Local law enforcement, health and emergency services officials from all over North Carolina are bringing home new ideas and new knowledge in the battle against opioid addiction and overdose in the wake of a state summit on the problem held last week in Raleigh.
Guilford County Emergency Services Director Jim Albright, like many other officials across the state, attended the Opioid Misuse and Overdose Prevention Summit on Tuesday, June 11 and Wednesday, June 12, and Albright said that the problem remains very difficult to control.
“The numbers continue to increase,” he said of overdoses in the state after hearing reports at the summit.
One good sign for Guilford County is that, so far in calendar year 2019, the county hasn’t seen a rise in opioid overdoses compared to last year.
“We have remained even for calendar year 2019, so far, compared to calendar year 2018,” Albright said.
For the time period from January 1, 2018 through May 31, 2018, Guilford County saw 413 suspected opioid overdoses. For those same five months in 2019, the county saw 402 suspected opioid overdoses.
Albright said the conference revealed a number of concerns.
“There are rising concerns at the state level for the lethality of overdoses,” Albright said this week, adding that, on average, five North Carolinians are dying per day due to opioids.
“The concern continues to be the potency of the synthetic analogues of fentanyl, and poly-pharmacy concerns,” he added.
Poly-pharmacy cases are those where more than one drug is involved with the overdose or death.
One of the stated goals of the conference in Raleigh was to “Energize, challenge, and connect North Carolina partners to build consensus and rally behind policy and programmatic interventions that focus on social determinants, healthcare, harm reduction, criminal justice, and community strategies around opioid misuse, addiction, and overdose death.”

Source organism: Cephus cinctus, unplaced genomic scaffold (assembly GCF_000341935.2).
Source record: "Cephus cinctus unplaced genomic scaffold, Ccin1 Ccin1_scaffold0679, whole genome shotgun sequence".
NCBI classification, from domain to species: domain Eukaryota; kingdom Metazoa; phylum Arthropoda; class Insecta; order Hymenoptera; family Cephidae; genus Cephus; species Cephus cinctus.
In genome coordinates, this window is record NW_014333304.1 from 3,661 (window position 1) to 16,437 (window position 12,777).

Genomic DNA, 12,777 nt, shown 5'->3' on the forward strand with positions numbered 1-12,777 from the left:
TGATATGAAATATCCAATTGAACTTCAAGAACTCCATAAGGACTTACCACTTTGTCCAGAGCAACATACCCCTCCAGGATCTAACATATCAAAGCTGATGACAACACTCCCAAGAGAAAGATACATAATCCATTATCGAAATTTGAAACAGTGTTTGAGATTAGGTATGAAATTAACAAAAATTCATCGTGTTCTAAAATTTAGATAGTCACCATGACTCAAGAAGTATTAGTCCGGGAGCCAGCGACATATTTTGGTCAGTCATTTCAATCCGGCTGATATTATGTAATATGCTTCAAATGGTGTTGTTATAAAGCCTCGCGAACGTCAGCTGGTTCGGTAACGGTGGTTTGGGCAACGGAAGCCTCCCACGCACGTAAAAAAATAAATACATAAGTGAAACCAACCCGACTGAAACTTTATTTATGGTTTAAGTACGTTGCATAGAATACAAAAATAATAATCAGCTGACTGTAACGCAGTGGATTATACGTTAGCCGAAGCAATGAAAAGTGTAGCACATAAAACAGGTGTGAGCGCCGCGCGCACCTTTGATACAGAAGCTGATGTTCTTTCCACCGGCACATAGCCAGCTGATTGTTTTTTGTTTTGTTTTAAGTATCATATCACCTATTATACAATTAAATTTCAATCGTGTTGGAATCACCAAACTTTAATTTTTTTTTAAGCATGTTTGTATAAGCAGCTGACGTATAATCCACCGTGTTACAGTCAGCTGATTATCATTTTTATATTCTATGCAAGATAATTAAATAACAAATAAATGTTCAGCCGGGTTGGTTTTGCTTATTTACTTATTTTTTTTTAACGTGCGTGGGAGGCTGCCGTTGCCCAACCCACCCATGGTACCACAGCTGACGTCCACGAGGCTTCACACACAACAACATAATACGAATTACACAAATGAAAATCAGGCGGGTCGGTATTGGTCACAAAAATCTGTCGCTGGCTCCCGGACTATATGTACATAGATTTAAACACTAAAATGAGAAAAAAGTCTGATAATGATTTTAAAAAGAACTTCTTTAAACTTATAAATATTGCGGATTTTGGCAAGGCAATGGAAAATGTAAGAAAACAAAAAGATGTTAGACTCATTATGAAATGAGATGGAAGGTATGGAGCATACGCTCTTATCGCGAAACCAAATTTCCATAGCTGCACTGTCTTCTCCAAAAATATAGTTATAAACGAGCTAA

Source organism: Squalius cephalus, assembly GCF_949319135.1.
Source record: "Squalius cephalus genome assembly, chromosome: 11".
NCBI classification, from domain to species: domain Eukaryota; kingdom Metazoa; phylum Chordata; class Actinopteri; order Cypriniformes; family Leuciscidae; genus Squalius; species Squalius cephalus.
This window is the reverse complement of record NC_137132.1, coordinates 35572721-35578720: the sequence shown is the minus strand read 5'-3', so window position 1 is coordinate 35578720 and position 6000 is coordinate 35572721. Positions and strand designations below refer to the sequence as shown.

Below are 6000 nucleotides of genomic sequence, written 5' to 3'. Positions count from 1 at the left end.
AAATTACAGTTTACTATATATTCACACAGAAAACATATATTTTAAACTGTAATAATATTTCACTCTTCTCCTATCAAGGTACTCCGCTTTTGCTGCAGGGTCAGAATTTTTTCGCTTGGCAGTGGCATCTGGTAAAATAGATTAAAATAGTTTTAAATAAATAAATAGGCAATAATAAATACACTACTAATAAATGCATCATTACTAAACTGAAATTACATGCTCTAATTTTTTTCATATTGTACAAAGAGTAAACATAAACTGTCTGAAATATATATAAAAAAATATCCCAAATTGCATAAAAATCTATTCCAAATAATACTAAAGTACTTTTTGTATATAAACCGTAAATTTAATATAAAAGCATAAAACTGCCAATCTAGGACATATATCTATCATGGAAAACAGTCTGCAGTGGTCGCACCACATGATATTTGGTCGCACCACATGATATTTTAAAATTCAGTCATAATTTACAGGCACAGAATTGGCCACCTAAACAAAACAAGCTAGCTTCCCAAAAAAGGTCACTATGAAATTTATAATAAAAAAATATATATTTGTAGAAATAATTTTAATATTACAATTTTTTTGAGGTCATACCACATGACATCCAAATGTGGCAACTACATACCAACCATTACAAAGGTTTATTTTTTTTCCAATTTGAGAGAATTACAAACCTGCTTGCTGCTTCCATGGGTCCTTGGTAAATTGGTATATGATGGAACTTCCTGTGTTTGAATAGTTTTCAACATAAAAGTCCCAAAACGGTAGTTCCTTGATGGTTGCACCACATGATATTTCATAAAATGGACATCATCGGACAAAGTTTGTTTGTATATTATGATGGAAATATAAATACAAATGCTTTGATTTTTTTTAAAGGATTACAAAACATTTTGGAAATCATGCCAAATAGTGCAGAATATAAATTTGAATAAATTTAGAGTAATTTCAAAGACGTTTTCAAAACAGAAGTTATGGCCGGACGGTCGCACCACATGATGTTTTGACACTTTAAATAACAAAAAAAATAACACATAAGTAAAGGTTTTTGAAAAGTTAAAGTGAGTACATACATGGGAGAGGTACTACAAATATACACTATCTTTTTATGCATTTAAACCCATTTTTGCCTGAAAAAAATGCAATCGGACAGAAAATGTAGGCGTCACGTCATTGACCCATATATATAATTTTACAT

Guilford County currently has a joint effort with the University of NC at Greensboro (UNCG) called GCSTOP, which stands for Guilford County Solution to the Opioid Problem. In that program, teams made up of members from several county departments help those with substance abuse problems through follow up visits after an overdose or other crisis.
Earlier this year, there was finally some good news regarding the crisis: The number of people who died from opioid overdoses in Guilford County was nearly cut in half in 2018.
According to the numbers available at that time, in 2017 there were 104 deaths classified as opioid-related overdoses in the county, while, in 2018 that number was down to 55.
That death rate from overdoses dropped despite the fact that the actual number of overdoses responded to in the county went up in 2018. In 2017, there were about 700 calls for overdoses while, in 2018, there were roughly 800.
Albright said at that time that one factor was the ubiquity of and the effective use of the drug Naloxone and he added that programs implemented by Guilford County and the UNCG are helping overdose victims.
Guilford County is currently fighting opioid makers in court as well. The county has joined with other local governments around the country to sue the manufacturers and distributors of opioids to get back some of the money those governments have spent addressing the issue.